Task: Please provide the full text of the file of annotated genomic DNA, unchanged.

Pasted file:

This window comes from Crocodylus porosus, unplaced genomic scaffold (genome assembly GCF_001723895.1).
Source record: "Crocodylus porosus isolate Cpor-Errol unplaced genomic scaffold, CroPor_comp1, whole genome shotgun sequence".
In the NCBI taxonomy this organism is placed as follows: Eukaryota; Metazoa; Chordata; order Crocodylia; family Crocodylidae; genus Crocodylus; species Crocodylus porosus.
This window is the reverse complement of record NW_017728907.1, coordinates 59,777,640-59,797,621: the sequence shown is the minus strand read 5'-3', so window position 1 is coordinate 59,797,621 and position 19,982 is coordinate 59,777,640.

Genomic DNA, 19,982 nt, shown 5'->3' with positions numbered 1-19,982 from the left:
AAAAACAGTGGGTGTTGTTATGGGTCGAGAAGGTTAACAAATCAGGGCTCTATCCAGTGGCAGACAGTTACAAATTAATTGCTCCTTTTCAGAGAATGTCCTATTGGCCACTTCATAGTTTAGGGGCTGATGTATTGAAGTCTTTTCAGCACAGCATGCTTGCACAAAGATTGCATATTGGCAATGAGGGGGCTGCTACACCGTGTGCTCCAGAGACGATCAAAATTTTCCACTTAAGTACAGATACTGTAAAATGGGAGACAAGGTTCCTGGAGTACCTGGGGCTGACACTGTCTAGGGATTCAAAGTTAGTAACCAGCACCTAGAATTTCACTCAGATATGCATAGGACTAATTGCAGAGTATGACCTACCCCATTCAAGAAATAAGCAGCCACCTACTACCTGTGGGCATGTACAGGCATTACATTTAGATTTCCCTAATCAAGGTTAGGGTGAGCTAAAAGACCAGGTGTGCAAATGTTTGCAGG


This window comes from Crocodylus porosus, unplaced genomic scaffold (genome assembly GCF_001723895.1).
Source record: "Crocodylus porosus isolate Cpor-Errol unplaced genomic scaffold, CroPor_comp1, whole genome shotgun sequence".
In the NCBI taxonomy this organism is placed as follows: Eukaryota; Metazoa; Chordata; order Crocodylia; family Crocodylidae; genus Crocodylus; species Crocodylus porosus.
This window is the reverse complement of record NW_017728907.1, coordinates 59,777,640-59,797,621: the sequence shown is the minus strand read 5'-3', so window position 1 is coordinate 59,797,621 and position 19,982 is coordinate 59,777,640.

Genomic DNA, 19,982 nt, shown 5'->3' with positions numbered 1-19,982 from the left:
AAAAACAGTGGGTGTTGTTATGGGTCGAGAAGGTTAACAAATCAGGGCTCTATCCAGTGGCAGACAGTTACAAATTAATTGCTCCTTTTCAGAGAATGTCCTATTGGCCACTTCATAGTTTAGGGGCTGATGTATTGAAGTCTTTTCAGCACAGCATGCTTGCACAAAGATTGCATATTGGCAATGAGGGGGCTGCTACACCGTGTGCTCCAGAGACGATCAAAATTTTCCACTTAAGTACAGATACTGTAAAATGGGAGACAAGGTTCCTGGAGTACCTGGGGCTGACACTGTCTAGGGATTCAAAGTTAGTAACCAGCACCTAGAATTTCACTCAGATATGCATAGGACTAATTGCAGAGTATGACCTACCCCATTCAAGAAATAAGCAGCCACCTACTACCTGTGGGCATGTACAGGCATTACATTTAGATTTCCCTAATCAAGGTTAGGGTGAGCTAAAAGACCAGGTGTGCAAATGTTTGCAGG